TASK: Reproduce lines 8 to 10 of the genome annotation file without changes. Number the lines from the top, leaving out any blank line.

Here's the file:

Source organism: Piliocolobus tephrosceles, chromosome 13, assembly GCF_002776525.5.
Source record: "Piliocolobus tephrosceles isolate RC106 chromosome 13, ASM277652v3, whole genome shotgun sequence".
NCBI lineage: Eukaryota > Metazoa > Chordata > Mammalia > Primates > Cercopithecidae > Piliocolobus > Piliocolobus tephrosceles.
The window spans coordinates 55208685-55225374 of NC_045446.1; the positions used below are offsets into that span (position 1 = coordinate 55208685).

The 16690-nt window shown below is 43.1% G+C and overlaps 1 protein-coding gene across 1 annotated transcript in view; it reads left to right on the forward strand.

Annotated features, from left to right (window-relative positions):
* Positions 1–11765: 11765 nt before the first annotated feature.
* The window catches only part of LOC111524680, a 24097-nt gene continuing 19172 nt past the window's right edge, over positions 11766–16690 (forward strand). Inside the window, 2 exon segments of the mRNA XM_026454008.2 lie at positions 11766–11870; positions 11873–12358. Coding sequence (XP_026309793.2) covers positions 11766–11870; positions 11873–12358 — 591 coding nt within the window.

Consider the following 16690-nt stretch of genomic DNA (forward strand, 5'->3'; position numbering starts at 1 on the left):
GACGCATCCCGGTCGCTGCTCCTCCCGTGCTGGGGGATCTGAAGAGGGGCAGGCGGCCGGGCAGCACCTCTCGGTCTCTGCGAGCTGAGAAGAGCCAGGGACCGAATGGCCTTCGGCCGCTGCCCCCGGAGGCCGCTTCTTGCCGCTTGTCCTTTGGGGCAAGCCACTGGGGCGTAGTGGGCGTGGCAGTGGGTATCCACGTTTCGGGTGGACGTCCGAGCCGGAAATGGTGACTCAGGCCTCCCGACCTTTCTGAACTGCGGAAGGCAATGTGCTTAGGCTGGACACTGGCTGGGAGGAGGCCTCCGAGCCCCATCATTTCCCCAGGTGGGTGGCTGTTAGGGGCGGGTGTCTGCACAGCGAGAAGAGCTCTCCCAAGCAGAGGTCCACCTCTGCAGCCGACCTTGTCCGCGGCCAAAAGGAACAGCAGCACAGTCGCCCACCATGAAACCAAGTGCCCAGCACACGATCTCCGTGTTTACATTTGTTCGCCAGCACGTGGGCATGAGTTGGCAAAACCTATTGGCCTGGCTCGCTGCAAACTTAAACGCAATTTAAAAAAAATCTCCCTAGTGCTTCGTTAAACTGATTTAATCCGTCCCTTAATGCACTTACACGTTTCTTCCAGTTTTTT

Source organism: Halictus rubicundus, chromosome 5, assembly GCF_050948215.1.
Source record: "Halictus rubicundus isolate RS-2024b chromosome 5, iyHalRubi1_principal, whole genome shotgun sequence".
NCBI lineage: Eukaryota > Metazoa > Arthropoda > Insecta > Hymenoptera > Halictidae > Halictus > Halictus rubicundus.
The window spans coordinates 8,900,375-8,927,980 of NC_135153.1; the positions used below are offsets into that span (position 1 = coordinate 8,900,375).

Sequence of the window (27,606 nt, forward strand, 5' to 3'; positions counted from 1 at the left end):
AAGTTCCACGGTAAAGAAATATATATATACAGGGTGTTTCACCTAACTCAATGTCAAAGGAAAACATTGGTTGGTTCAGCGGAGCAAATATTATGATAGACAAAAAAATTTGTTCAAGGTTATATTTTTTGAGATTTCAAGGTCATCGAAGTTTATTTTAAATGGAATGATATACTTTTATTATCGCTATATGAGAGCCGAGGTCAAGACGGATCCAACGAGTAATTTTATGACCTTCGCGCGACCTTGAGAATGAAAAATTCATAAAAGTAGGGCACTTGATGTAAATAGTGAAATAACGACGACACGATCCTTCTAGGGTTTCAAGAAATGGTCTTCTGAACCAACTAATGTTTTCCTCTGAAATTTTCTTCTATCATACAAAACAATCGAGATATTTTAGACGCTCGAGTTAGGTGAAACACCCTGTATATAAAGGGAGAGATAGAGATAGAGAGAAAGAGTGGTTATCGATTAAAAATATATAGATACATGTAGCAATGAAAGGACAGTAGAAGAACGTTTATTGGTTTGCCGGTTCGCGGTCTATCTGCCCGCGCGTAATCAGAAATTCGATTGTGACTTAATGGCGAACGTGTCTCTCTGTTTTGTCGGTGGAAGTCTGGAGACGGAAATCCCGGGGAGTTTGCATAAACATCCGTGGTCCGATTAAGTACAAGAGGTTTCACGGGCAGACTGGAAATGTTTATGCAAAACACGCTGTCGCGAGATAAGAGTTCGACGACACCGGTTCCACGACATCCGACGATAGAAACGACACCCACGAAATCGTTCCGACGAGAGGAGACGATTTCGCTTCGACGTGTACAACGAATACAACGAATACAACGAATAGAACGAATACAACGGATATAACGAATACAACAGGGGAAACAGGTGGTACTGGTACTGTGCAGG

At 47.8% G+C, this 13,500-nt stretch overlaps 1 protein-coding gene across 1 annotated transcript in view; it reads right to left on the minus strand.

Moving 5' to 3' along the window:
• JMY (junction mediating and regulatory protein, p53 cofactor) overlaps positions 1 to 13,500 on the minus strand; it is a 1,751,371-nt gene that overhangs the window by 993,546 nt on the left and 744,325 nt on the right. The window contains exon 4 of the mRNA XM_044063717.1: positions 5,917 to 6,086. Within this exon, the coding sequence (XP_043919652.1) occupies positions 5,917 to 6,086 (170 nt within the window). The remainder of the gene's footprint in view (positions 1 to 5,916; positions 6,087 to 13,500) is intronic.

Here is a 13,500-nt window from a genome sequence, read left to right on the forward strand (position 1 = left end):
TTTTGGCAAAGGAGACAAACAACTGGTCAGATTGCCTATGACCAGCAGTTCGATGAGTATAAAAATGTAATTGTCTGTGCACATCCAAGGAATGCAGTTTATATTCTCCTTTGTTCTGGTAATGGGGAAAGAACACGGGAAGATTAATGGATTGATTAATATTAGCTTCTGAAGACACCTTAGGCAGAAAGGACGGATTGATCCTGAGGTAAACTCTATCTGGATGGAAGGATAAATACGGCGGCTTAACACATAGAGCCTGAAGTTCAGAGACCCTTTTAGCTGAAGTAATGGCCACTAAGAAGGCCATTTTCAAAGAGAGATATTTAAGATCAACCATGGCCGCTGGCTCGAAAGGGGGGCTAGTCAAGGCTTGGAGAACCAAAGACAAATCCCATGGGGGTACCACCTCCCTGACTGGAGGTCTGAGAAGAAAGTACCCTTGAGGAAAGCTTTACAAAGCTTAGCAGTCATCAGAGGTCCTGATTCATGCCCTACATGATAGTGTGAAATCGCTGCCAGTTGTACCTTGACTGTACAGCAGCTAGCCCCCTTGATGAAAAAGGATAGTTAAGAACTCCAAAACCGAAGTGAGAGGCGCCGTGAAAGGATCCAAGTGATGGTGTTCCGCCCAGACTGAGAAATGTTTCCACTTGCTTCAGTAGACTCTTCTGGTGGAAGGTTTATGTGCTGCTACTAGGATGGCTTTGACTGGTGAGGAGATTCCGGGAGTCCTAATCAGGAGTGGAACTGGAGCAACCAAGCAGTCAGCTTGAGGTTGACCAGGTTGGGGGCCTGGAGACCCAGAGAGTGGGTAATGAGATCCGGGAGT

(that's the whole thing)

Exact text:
* The window catches only part of LOC111524680, a 24097-nt gene continuing 19172 nt past the window's right edge, over positions 11766–16690 (forward strand). Inside the window, 2 exon segments of the mRNA XM_026454008.2 lie at positions 11766–11870; positions 11873–12358. Coding sequence (XP_026309793.2) covers positions 11766–11870; positions 11873–12358 — 591 coding nt within the window.

Consider the following 16690-nt stretch of genomic DNA (forward strand, 5'->3'; position numbering starts at 1 on the left):
GACGCATCCCGGTCGCTGCTCCTCCCGTGCTGGGGGATCTGAAGAGGGGCAGGCGGCCGGGCAGCACCTCTCGGTCTCTGCGAGCTGAGAAGAGCCAGGGACCGAATGGCCTTCGGCCGCTGCCCCCGGAGGCCGCTTCTTGCCGCTTGTCCTTTGGGGCAAGCCACTGGGGCGTAGTGGGCGTGGCAGTGGGTATCCACGTTTCGGGTGGACGTCCGAGCCGGAAATGGTGACTCAGGCCTCCCGACCTTTCTGAACTGCGGAAGGCAATGTGCTTAGGCTGGACACTGGCTGGGAGGAGGCCTCCGAGCCCCATCATTTCCCCAGGTGGGTGGCTGTTAGGGGCGGGTGTCTGCACAGCGAGAAGAGCTCTCCCAAGCAGAGGTCCACCTCTGCAGCCGACCTTGTCCGCGGCCAAAAGGAACAGCAGCACAGTCGCCCACCATGAAACCAAGTGCCCAGCACACGATCTCCGTGTTTACATTTGTTCGCCAGCACGTGGGCATGAGTTGGCAAAACCTATTGGCCTGGCTCGCTGCAAACTTAAACGCAATTTAAAAAAAATCTCCCTAGTGCTTCGTTAAACTGATTTAATCCGTCCCTTAATGCACTTACACGTTTCTTCCAGTTTTTT